Refugees board a train, after crossing the Greek-Macedonian border, near Gevgelija. Macedonia is a key transit country in the Balkans migration route into the EU, with thousands of asylum seekers - many of them from Syria, Afghanistan, Iraq and Somalia - entering the country every day
An aerial picture shows the "New Jungle" refugee camp where some 3,500 people live while they attempt to enter Britain, near the port of Calais, northern France
A Syrian girl reacts as she helped by a volunteer upon her arrival from Turkey on the Greek island of Lesbos, after having crossed the Aegean Sea
Refugees arrive by boat on the Greek island of Lesbos after crossing the Aegean sea from Turkey
Beds ready for use for migrants and refugees are prepared at a processing center on January 27, 2016 in Passau, Germany. The flow of migrants arriving in Passau has dropped to between 500 and 1,000 per day, down significantly from last November, when in the same region up to 6,000 migrants were arriving daily.
Over 1,500 refugees died trying to cross the sea in the months after the change was implemented, according to the report, Death By Rescue: The Lethal Effects Of The EU's Policies Of Non-assistance At Sea.
Charles Heller, from Goldsmiths, University of London, co-author of the report, said policymakers were guilty of "institutionalised wilful neglect".
He told the Press Association: "Can we really qualify the ending of Mare Nostrum and its replacement by Triton in all knowledge of the consequences this would have, as a mistake?
"I would rather argue that this was a case of institutionalised wilful neglect, and that European policymakers and Frontex have made themselves guilty of killing by omission.
"Simply arguing that it was a mistake is insufficient. And if, as we show, policymakers and European agencies decided to disregard the risk their policy would entail for migrants, they should be held accountable for that negligence."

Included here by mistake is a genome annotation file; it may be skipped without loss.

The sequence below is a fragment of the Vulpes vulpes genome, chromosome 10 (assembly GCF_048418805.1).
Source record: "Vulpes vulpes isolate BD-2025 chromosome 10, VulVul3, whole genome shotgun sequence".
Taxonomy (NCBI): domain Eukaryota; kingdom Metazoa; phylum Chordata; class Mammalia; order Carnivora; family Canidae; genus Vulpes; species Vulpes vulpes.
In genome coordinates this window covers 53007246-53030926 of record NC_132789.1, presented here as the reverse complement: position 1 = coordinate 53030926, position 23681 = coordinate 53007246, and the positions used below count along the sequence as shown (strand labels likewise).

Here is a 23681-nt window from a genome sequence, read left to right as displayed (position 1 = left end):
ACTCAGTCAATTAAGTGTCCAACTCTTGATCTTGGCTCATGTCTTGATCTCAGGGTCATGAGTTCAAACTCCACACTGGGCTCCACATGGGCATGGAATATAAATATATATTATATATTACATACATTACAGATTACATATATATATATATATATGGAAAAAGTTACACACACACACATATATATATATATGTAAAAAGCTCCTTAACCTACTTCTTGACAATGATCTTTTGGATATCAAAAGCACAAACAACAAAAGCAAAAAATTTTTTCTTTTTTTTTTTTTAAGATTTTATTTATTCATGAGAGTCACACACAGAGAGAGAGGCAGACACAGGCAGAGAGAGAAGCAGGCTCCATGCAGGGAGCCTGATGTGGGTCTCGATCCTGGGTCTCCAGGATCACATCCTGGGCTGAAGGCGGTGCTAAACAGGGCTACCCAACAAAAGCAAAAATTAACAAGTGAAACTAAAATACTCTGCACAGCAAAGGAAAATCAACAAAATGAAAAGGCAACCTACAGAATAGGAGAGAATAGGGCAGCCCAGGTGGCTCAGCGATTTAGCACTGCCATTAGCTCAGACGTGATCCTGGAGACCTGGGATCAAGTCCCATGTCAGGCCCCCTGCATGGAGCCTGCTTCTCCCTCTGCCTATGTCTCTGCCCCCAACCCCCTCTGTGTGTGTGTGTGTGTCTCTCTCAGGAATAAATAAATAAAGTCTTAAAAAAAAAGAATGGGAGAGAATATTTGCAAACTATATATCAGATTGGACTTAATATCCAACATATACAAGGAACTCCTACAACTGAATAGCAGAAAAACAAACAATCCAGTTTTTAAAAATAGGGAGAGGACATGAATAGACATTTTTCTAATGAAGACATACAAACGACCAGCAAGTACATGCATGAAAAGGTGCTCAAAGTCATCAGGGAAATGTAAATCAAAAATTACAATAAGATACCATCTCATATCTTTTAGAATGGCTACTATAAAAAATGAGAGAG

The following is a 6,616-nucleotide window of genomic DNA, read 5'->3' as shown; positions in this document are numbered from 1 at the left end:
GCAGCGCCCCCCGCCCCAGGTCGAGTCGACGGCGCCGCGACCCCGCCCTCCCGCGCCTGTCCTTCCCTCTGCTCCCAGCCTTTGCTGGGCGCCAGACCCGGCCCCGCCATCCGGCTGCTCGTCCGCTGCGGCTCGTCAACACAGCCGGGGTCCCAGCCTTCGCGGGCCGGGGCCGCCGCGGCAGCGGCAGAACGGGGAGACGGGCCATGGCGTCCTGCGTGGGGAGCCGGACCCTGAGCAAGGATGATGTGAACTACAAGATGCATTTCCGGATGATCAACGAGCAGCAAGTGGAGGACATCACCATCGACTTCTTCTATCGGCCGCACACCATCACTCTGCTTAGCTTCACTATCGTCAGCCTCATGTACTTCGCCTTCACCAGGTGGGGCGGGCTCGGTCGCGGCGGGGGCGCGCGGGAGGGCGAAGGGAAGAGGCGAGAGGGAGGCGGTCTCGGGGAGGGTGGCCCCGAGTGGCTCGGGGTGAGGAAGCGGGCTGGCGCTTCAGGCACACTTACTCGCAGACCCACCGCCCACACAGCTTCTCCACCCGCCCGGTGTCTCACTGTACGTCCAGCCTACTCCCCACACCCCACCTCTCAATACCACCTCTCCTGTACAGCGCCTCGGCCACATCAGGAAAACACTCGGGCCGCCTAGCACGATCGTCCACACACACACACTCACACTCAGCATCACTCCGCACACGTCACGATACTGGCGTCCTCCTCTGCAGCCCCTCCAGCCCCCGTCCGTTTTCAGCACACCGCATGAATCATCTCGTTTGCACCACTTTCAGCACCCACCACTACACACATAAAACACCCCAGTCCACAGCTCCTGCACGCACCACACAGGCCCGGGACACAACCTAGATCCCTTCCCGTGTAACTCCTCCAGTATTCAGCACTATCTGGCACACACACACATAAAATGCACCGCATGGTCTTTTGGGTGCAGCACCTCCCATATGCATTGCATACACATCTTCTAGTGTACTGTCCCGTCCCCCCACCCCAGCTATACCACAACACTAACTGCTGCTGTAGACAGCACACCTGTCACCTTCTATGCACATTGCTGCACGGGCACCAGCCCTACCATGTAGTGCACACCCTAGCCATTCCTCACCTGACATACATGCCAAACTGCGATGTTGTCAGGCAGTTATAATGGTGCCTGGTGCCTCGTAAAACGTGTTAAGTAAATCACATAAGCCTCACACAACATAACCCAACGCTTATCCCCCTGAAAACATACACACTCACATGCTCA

The report found European policymakers came to regard Mare Nostrum as a "pull factor" which encouraged refugees to make the perilous crossing because they knew they would be rescued if they got into difficulty.
It was scrapped in October 2014 and replaced by Triton, which deployed fewer vessels, patrolled an area further away from the Libyan coast where many refugees got into trouble, and did not have rescue as its operational priority.
But as the conflicts in Syria and Libya deepened, refugees continued to resort to people smugglers who packed them on to dinghies and sent them across the sea.
The number of refugees crossing the Med in the first four months of 2014 and 2015 stayed the same at 26,000, but death rates soared.
Sixty died in the first four months in 2014, but 1,687 died in the same four months the following year, meaning the chances of dying at sea increased 30-fold.
Charities warned the change could cost lives while Francois Crepeau, the UN rapporteur on migrant rights, said it amounted to saying "let them die because this is good deterrence".
The report said Frontex's planning of Triton "deliberately disregarded not only the external criticism of human rights advocates, but also its own internal assessment predicting increased deaths at sea".
Frontex prioritised stopping illegal border crossings and "deterrence took precedence over humans lives", it found.
By scaling down its search and rescue efforts, Europe effectively shifted the burden on to large merchant ships that were ill-equipped to cope.
Within a single week in April 2015 two ships capsized, killing around 1,200 migrants on board.
Reconstructing the shipwrecks using advanced spatial techniques, researchers found many died during and partly through the rescue operation itself because the merchant ships were not designed to deal with the disasters.
It stated that "EU policymakers and agencies carry a strong degree of responsibility for these deaths" which were, in effect, "death by privatised rescue".
Mr Heller said: "EU policymakers decided in 2014, in all knowledge of the deadly consequences, to end Mare Nostrum and replace it with the more limited Triton.
"It may not have been so much that Frontex and European policymakers were counting on more deaths as a deterrent.
"What is absolutely sure is that their priority was to make the conditions of crossing more difficult for migrants and for smugglers to act as a deterrent. And this priority was given precedent over migrants' lives."
He said Europe must ask itself if it can accept the deaths of thousands of migrants in the Mediterranean every year as a price worth paying to attempt to deter them, and called for an investigation into why the policy was taken up and not abandoned when the death toll began to rise.